Chicago Counselor at The Center for Grief Recovery Chicago Counselor at The Center for Grief Recovery

And all subsided in the hush
that followed, in the calm
of great wings folding
and shadowy forms lying down.

I rose and left that room,
the house of my grief
and my bondage, my book
never again to be opened.

To see as once I saw,
steadied by the darkness
in which I walked
and would make my way.

John Haines

Home   < Professional Resources   < Grief Class Bibliography

Grief Class Bibliography

Loss & Mourning CC 521-B
Instructor: Paul M Martin, PsyD
The Chicago School of Professional Psychology

Official Course Description:
The course examines the ubiquitous role of loss, grief and mourning in the human experience. Loss and mourning will be discussed from empirical, developmental, existential, and theoretical frameworks.

Required Texts
Worden, J. William (2009). Grief counseling and grief therapy: a handbook for the mental health practitioner (4th Ed.). New York, NY: Springer Publishing Company, LLC.
Didion, J. (2005). A Year of Magical Thinking. Knopf: New York.
Guest, J. (1982). Ordinary People. Penguin: New York.

Required Class Readings:
Baumeister, R. F., Wotman, S. R. & Wotman, A. M. (1993). Unrequited love: On heartbreak, anger, guilt, scriptlessness and humiliation. Journal of personality and social psychology, 64, 377-394.

Becker, E. (1973). The Denial of Death. New York: Free Press Paperbacks

Beder, J. (2004). Loss of the assumptive world—How we deal with death and loss. Omega, 50, 255-265.

Boelen, P. A. (2006). Cognitive behavioral therapy for complicated grief: Theoretical underpinnings and case descriptions. Journal of loss and trauma, 11, 1-30.

Bonanno, G. A. & Kaltman, S. (1999). Toward and integrative perspective on bereavement. Psychological bulletin, 125, 760-776.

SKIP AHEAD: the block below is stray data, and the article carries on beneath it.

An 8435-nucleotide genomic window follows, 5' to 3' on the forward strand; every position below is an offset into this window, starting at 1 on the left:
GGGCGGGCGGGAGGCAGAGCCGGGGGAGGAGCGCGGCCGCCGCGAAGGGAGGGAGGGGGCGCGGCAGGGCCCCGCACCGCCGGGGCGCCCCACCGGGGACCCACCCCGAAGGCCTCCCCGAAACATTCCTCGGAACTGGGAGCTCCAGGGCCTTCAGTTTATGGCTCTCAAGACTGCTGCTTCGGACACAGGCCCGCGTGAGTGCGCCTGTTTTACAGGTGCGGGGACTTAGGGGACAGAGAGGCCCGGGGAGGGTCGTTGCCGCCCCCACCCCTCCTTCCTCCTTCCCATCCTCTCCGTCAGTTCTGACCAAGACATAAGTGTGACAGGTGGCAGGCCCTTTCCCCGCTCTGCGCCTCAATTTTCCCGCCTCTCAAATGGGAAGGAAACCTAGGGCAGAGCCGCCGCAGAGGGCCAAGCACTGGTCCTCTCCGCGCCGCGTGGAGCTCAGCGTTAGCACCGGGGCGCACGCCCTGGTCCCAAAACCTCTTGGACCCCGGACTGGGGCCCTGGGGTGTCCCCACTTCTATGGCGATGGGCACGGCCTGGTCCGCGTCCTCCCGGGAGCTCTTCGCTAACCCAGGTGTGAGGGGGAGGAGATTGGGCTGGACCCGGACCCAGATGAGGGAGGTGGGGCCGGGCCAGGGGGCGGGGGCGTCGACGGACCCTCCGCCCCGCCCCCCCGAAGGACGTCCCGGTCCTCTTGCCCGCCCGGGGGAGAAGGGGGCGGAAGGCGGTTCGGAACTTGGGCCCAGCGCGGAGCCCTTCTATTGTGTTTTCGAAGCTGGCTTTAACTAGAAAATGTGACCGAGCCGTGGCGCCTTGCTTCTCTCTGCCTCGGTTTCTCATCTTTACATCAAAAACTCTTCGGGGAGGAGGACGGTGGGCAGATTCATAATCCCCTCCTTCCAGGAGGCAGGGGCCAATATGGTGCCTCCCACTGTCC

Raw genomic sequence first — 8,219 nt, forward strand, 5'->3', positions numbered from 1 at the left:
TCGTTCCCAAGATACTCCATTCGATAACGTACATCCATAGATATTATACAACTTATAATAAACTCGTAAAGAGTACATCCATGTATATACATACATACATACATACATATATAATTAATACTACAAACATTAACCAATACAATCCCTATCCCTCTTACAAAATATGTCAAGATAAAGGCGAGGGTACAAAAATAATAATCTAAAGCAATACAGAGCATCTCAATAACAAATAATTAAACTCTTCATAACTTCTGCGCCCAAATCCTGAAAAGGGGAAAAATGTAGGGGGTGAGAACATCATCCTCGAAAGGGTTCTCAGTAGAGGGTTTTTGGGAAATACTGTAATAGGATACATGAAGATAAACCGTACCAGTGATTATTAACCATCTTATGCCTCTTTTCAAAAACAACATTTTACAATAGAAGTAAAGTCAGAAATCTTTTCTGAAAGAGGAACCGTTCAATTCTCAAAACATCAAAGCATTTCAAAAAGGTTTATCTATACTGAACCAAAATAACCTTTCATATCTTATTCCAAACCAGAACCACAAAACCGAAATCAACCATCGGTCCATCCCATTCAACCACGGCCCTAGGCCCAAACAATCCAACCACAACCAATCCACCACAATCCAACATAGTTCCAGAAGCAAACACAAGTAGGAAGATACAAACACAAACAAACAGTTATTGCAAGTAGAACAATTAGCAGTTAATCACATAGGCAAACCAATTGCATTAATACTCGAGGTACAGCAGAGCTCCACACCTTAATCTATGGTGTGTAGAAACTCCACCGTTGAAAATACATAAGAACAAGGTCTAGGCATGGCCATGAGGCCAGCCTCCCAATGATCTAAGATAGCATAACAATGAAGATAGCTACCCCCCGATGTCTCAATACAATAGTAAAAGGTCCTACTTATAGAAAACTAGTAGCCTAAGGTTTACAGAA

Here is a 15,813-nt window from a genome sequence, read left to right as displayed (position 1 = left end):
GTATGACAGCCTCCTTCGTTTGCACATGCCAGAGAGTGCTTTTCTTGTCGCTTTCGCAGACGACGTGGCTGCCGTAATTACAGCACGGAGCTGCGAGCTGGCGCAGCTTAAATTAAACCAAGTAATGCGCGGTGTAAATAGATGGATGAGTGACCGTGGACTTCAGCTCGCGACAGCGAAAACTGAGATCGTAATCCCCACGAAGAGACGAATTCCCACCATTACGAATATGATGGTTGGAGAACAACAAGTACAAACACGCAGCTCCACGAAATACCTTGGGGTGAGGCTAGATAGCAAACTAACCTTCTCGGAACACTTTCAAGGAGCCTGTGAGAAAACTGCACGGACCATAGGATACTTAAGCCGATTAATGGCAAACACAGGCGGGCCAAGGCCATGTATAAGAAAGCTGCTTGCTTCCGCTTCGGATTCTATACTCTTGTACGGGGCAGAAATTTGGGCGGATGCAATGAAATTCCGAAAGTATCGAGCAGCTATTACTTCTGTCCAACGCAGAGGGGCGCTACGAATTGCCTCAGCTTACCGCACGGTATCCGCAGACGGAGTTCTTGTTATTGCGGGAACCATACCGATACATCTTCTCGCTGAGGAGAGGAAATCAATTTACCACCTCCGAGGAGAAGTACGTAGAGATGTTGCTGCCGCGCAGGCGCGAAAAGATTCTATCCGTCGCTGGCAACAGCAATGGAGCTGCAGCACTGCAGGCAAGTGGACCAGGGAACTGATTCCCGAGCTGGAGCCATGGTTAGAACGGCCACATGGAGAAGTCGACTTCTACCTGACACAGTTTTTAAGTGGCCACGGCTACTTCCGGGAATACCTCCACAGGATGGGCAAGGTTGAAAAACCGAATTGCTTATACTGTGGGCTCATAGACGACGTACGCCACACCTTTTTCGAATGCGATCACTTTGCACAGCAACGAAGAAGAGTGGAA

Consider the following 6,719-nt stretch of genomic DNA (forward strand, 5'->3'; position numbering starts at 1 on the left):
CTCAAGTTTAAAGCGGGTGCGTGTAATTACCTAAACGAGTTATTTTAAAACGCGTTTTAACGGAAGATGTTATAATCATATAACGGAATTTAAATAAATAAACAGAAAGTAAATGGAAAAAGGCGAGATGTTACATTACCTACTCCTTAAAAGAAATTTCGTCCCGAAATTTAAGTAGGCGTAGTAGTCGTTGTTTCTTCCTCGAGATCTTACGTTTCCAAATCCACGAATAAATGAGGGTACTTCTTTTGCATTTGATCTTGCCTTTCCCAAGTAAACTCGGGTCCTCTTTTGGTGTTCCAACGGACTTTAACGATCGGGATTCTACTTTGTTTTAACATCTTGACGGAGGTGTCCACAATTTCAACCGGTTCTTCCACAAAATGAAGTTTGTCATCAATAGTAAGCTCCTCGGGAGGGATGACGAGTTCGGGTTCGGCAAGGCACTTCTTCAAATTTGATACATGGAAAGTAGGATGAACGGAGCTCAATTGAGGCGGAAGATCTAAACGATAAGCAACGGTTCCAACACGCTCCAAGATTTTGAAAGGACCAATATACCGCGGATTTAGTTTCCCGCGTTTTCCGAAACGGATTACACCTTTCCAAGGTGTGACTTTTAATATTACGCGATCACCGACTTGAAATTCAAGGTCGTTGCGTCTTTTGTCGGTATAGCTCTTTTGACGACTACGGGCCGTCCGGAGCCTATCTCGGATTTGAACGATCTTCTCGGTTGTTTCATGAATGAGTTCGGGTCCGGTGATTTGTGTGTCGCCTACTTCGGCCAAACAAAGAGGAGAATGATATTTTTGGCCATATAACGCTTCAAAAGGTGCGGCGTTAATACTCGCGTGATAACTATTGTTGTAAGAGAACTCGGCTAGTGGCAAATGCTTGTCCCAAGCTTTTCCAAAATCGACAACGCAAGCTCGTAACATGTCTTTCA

Bowlby, J. (1960). Processes of mourning. International journal of psychoanalysis, 42, 317-340.

Brown, E. J., Perlman, M. Y. & Goodman, R. F. (2004), Facing fears and sadness: Cognitive Behavioral therapy for childhood traumatic grief. Harvard review of psychiatry, 12, 187 -200.
Cochran, S. V. & Rabinowitz, F. E. (1996). Men, loss and psychotherapy. Psychotherapy, 33, 593-601

Drell, M., Fuchs, C., Fishel-Ingram, P., Greenberg, G. S., Griffies, S. & Morse, P. (2009). The clinical exchange: The girl who cried everyday for 3 years. Journal of psychotherapy integration, 19, 1-33.

Dugan, B. (2007). Loss of identity in disaster: How do you say goodbye to a home? Perspectives in psychiatric care, 43, 41-46.

Edmands, M. S. & Marcellino-Boisvert, D. (2002). Reflections on a rose: A story of loss and longing. Issues in mental health nursing, 23, 107-123.

Frankiel, R. V. (1994). Essential Papers on Object Loss. New York: New York University Press.
Freud, S. (1917/1953). Mourning and melancholia. In J. Strachey (Ed.) The standard edition of the complete psychological works of Sigmund Freud (vol. 14). London: Hogarth.

Garrett-Peters, R. (2009). “If I Don’t Have to Work Anymore, Who Am I?”: Job Loss and Collaborative Self-Concept Repair. Journey of Contemporary Ethnography, 38, 547-583.

Gillies, J. & Neimeyer, R. A. (2006). Loss, grief, and the search for significance: Toward a model of meaning reconstruction in bereavement. Journal of constructivist psychology, 19, 31-65.

Godress, J., Ozgul, S., Owen, C., & Foley Evans, L. (2004). Grief experiences of parents whose children suffer from mental illness. Australian and New Zealand Journal of Psychiatry, 39, 88–94.

Goodman, R. F., Morgan, A.V., Juriga, S., & Brown, E. J. (2004). Letting the story unfold: A case study of client-centered therapy for childhood traumatic grief. Harvard review of psychiatry, 12, 199-212.

Herman, J. (1997). Trauma and recovery. New York: Basic Books.

Jacobs, S., Mazure, C. & Priogerson, H. (2000). Diagnostic criteria for traumatic grief. Death studies, 24, 185-199.

Johnston, L. B. & Jenkins, D. (2004). Coming out in mid-adulthood: Building a new identity. Journal of gay and lesbian social services, 16, 19-42.

Katz, R. S. & Genevay, B. (2002). Our patient, our families, ourselves: The impact of the professional’s emotional responses on end-of-life care. American Behavioral Scientist, 46, 327-341.

Kubler-Ross, E. (1969). On death and dying. Macmillian: New York.

Kyriakopoulos, A. T. (2008). Grief, salutogenesis, rituals and counselling: a multidimensional framework for working with the bereaved. European journal of psychotherapy and counselling, 4, 341-353.

Leming, M. R. & Dickinson, G. E. (1993). The grieving process. In G. Dickinson, M. Leming, A. Mermann, (Eds.) Dying, death and bereavement. Guilford, CT: Dushkin.

McCreight, B. S. (2004). A grief ignored: Narratives of pregnancy loss from a male perspective. Sociology of health and illness, 26, 326-350.